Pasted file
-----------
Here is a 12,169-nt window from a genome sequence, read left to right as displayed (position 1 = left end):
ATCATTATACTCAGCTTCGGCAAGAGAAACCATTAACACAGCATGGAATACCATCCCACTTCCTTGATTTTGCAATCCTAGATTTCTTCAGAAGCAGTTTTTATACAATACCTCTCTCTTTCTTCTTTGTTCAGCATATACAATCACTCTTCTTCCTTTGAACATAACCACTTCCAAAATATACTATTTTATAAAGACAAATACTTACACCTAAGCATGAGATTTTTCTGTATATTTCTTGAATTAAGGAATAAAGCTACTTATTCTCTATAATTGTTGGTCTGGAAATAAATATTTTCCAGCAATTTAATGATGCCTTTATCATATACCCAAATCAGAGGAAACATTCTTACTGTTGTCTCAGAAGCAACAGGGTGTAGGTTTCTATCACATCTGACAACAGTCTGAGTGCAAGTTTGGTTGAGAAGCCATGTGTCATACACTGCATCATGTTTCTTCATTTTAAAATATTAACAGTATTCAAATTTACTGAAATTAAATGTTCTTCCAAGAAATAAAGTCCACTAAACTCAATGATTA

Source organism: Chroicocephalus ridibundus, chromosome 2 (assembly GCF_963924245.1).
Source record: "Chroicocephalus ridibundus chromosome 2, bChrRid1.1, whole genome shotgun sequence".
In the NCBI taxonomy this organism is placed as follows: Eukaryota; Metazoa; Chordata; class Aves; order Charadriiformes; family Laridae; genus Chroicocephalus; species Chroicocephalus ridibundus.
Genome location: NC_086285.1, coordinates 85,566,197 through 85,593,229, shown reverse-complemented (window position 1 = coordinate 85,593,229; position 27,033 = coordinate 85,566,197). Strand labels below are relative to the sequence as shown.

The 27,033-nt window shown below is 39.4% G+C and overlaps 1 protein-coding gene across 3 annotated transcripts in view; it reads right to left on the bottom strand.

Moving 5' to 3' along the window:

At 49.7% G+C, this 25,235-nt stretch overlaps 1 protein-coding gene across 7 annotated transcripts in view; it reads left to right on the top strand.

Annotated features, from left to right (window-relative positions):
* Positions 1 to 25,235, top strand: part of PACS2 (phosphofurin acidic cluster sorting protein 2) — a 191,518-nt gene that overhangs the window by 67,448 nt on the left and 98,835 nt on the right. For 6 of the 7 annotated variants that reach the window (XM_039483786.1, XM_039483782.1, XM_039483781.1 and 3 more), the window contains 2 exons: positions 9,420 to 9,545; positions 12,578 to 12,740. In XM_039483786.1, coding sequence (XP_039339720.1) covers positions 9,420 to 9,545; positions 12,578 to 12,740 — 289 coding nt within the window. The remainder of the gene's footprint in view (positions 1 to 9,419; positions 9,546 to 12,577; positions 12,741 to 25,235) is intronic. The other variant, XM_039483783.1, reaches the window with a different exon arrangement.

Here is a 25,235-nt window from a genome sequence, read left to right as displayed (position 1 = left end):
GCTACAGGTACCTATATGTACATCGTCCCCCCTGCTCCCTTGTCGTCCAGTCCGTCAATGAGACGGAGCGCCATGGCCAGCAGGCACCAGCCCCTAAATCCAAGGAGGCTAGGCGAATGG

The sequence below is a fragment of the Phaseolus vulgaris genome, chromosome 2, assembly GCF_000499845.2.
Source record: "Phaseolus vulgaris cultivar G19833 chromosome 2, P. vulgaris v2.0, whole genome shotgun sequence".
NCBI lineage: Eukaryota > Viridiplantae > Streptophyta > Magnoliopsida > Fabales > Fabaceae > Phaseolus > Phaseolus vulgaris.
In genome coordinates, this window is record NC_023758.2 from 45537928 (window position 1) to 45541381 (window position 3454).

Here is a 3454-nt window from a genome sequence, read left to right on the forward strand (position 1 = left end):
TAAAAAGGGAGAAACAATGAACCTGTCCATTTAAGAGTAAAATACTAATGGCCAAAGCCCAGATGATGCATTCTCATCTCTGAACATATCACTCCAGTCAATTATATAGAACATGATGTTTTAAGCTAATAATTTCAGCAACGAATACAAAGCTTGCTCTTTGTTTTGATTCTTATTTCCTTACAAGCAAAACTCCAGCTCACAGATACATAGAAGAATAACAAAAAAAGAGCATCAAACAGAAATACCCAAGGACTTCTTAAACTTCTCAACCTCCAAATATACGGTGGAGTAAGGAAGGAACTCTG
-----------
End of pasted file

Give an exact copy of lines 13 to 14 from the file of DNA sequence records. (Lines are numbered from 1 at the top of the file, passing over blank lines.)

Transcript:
GCTACAGGTACCTATATGTACATCGTCCCCCCTGCTCCCTTGTCGTCCAGTCCGTCAATGAGACGGAGCGCCATGGCCAGCAGGCACCAGCCCCTAAATCCAAGGAGGCTAGGCGAATGG

The sequence below is a fragment of the Phaseolus vulgaris genome, chromosome 2, assembly GCF_000499845.2.